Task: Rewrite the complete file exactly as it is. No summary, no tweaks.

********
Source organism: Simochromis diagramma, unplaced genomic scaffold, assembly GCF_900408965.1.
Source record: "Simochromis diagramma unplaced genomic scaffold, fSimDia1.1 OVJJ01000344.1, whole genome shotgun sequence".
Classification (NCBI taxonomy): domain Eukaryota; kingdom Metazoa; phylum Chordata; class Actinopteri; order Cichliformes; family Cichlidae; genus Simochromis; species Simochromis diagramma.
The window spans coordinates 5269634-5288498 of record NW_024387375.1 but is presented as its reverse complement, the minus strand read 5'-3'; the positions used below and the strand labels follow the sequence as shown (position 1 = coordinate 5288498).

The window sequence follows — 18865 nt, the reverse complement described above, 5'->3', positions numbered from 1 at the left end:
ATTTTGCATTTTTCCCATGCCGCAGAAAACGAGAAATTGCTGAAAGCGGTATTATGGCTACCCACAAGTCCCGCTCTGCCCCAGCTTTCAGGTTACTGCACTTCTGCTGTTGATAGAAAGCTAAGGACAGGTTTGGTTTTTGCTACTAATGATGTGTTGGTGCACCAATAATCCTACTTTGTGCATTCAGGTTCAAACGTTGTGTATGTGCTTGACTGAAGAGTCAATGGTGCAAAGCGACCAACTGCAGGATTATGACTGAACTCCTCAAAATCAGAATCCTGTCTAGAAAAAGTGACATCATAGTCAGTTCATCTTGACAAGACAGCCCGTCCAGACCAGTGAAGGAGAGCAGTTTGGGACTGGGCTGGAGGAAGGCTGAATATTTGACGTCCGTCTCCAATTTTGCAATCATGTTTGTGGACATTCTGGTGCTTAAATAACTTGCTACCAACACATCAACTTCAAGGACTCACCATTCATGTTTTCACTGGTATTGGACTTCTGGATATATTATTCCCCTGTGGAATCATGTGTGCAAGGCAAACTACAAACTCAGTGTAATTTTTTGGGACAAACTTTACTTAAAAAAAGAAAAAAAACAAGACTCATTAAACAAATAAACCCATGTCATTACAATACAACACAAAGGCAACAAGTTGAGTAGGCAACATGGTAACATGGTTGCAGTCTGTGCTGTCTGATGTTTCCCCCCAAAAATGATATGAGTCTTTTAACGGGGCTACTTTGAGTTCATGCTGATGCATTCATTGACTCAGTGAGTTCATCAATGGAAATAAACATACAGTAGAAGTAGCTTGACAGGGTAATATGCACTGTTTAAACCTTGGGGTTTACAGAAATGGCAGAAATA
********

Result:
Source organism: Simochromis diagramma, unplaced genomic scaffold, assembly GCF_900408965.1.
Source record: "Simochromis diagramma unplaced genomic scaffold, fSimDia1.1 OVJJ01000344.1, whole genome shotgun sequence".
Classification (NCBI taxonomy): domain Eukaryota; kingdom Metazoa; phylum Chordata; class Actinopteri; order Cichliformes; family Cichlidae; genus Simochromis; species Simochromis diagramma.
The window spans coordinates 5269634-5288498 of record NW_024387375.1 but is presented as its reverse complement, the minus strand read 5'-3'; the positions used below and the strand labels follow the sequence as shown (position 1 = coordinate 5288498).

The window sequence follows — 18865 nt, the reverse complement described above, 5'->3', positions numbered from 1 at the left end:
ATTTTGCATTTTTCCCATGCCGCAGAAAACGAGAAATTGCTGAAAGCGGTATTATGGCTACCCACAAGTCCCGCTCTGCCCCAGCTTTCAGGTTACTGCACTTCTGCTGTTGATAGAAAGCTAAGGACAGGTTTGGTTTTTGCTACTAATGATGTGTTGGTGCACCAATAATCCTACTTTGTGCATTCAGGTTCAAACGTTGTGTATGTGCTTGACTGAAGAGTCAATGGTGCAAAGCGACCAACTGCAGGATTATGACTGAACTCCTCAAAATCAGAATCCTGTCTAGAAAAAGTGACATCATAGTCAGTTCATCTTGACAAGACAGCCCGTCCAGACCAGTGAAGGAGAGCAGTTTGGGACTGGGCTGGAGGAAGGCTGAATATTTGACGTCCGTCTCCAATTTTGCAATCATGTTTGTGGACATTCTGGTGCTTAAATAACTTGCTACCAACACATCAACTTCAAGGACTCACCATTCATGTTTTCACTGGTATTGGACTTCTGGATATATTATTCCCCTGTGGAATCATGTGTGCAAGGCAAACTACAAACTCAGTGTAATTTTTTGGGACAAACTTTACTTAAAAAAAGAAAAAAAACAAGACTCATTAAACAAATAAACCCATGTCATTACAATACAACACAAAGGCAACAAGTTGAGTAGGCAACATGGTAACATGGTTGCAGTCTGTGCTGTCTGATGTTTCCCCCCAAAAATGATATGAGTCTTTTAACGGGGCTACTTTGAGTTCATGCTGATGCATTCATTGACTCAGTGAGTTCATCAATGGAAATAAACATACAGTAGAAGTAGCTTGACAGGGTAATATGCACTGTTTAAACCTTGGGGTTTACAGAAATGGCAGAAATA